If you inherit a traditional or Roth IRA from someone who isn't your spouse, your options are fairly limited. You can't roll the proceeds over to your own IRA, treat the IRA as your own, or make any additional contributions to the IRA. What you can do is transfer the assets to a different IRA provider, as long as the registration of the account continues to reflect that the IRA is an inherited IRA, and not your own.


If you inherit an IRA from your spouse, however, you have additional options. You can roll over all or part of the IRA proceeds to your own IRA (or to a qualified plan). If you roll the proceeds over to your own IRA (an existing one, or one you establish just for this purpose) the rules that apply to IRA owners, not beneficiaries, will apply from that point on. If you're the sole beneficiary, you can also generally treat the inherited IRA as your own by simply retitling the IRA in your name.


But you aren't required to assume ownership of an IRA you inherit from your spouse. You can, instead, continue to maintain the inherited IRA as a beneficiary. You might want to do this if, for example, you inherit a traditional IRA and you'll need to use the funds before you turn 59� (distributions from inherited IRAs aren't subject to the 10% early distribution penalty but distributions from IRAs you own are subject to the penalty, unless an exception applies).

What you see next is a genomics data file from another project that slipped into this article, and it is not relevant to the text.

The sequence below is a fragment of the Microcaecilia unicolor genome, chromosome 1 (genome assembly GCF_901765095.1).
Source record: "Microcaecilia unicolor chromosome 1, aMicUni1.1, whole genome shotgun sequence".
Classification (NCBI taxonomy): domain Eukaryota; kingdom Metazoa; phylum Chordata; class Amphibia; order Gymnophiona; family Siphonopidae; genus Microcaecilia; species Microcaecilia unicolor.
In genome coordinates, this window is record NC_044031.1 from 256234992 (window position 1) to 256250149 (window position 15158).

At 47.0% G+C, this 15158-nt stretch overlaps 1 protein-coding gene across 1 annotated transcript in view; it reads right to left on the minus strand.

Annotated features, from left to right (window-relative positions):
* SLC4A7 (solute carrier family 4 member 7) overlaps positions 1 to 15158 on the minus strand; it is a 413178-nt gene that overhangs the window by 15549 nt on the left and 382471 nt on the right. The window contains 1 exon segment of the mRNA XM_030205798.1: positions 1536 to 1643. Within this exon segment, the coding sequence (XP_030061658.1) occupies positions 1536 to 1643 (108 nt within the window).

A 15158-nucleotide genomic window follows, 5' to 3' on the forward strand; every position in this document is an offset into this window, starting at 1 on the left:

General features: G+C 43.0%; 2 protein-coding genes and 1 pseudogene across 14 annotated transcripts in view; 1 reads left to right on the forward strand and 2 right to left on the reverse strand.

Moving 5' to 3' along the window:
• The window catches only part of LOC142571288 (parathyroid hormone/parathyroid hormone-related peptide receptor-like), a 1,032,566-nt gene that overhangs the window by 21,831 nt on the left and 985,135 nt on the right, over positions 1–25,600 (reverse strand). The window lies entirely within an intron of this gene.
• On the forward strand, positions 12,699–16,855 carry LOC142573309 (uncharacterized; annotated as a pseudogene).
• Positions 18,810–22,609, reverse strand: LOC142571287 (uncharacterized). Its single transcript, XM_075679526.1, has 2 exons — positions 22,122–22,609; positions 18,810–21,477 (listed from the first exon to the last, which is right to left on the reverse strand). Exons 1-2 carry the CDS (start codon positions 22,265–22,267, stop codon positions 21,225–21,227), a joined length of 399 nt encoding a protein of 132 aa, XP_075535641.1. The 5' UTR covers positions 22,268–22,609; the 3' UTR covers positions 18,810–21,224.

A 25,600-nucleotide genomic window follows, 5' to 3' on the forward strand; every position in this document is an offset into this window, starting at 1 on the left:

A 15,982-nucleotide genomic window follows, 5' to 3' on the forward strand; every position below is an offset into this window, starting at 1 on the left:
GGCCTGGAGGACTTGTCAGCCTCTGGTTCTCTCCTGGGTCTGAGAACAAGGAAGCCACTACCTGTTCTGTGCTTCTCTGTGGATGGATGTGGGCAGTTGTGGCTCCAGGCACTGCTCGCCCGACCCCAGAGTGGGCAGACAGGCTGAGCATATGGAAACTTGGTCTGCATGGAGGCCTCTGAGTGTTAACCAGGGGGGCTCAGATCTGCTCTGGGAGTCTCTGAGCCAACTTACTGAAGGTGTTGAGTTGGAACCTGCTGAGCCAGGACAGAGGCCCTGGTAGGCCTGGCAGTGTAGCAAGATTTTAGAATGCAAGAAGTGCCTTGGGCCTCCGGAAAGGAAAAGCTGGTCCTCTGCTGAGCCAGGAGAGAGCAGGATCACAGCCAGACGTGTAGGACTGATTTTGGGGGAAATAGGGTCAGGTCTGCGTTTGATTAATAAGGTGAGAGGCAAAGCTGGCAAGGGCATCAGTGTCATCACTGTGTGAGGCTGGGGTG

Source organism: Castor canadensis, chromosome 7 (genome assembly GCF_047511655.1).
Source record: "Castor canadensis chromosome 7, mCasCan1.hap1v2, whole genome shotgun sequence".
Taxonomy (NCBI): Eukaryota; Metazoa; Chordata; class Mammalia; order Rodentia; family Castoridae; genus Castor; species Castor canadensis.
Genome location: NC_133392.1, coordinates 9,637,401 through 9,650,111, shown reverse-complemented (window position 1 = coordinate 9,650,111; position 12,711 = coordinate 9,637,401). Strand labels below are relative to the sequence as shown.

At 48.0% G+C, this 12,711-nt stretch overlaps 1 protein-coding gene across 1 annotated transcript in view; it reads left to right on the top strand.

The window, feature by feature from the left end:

A spouse beneficiary can also convert all or part of an inherited traditional IRA to a Roth IRA (you'll generally have to pay income tax on the amount converted). This option is not available to nonspouse beneficiaries.


Required minimum distributions


Nonspouse beneficiary: Federal law requires that you begin taking distributions (called required minimum distributions, or RMDs) from an inherited IRA (traditional or Roth) after the IRA owner dies.